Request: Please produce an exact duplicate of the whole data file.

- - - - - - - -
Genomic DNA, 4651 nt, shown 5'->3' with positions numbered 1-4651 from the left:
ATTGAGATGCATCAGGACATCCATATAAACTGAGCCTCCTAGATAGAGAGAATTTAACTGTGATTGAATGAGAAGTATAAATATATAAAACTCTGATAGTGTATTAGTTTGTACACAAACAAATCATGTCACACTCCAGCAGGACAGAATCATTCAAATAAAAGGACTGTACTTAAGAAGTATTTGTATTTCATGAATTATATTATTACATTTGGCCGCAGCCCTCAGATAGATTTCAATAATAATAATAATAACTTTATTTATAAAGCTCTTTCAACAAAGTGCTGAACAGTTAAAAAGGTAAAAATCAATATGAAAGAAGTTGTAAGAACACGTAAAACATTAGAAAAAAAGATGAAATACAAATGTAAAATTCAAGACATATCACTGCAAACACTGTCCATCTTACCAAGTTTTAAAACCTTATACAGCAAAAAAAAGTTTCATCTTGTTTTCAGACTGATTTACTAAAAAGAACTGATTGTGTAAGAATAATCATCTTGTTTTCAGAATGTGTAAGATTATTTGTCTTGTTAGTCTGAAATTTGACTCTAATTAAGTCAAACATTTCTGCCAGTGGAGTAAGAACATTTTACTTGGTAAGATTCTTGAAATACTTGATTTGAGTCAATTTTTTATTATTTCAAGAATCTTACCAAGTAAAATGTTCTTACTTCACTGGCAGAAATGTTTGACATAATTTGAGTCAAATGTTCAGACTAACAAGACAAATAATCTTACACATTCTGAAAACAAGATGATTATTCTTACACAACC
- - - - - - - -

Genomic DNA, 4651 nt, shown 5'->3' with positions numbered 1-4651 from the left:
ATTGAGATGCATCAGGACATCCATATAAACTGAGCCTCCTAGATAGAGAGAATTTAACTGTGATTGAATGAGAAGTATAAATATATAAAACTCTGATAGTGTATTAGTTTGTACACAAACAAATCATGTCACACTCCAGCAGGACAGAATCATTCAAATAAAAGGACTGTACTTAAGAAGTATTTGTATTTCATGAATTATATTATTACATTTGGCCGCAGCCCTCAGATAGATTTCAATAATAATAATAATAACTTTATTTATAAAGCTCTTTCAACAAAGTGCTGAACAGTTAAAAAGGTAAAAATCAATATGAAAGAAGTTGTAAGAACACGTAAAACATTAGAAAAAAAGATGAAATACAAATGTAAAATTCAAGACATATCACTGCAAACACTGTCCATCTTACCAAGTTTTAAAACCTTATACAGCAAAAAAAAGTTTCATCTTGTTTTCAGACTGATTTACTAAAAAGAACTGATTGTGTAAGAATAATCATCTTGTTTTCAGAATGTGTAAGATTATTTGTCTTGTTAGTCTGAAATTTGACTCTAATTAAGTCAAACATTTCTGCCAGTGGAGTAAGAACATTTTACTTGGTAAGATTCTTGAAATACTTGATTTGAGTCAATTTTTTATTATTTCAAGAATCTTACCAAGTAAAATGTTCTTACTTCACTGGCAGAAATGTTTGACATAATTTGAGTCAAATGTTCAGACTAACAAGACAAATAATCTTACACATTCTGAAAACAAGATGATTATTCTTACACAACC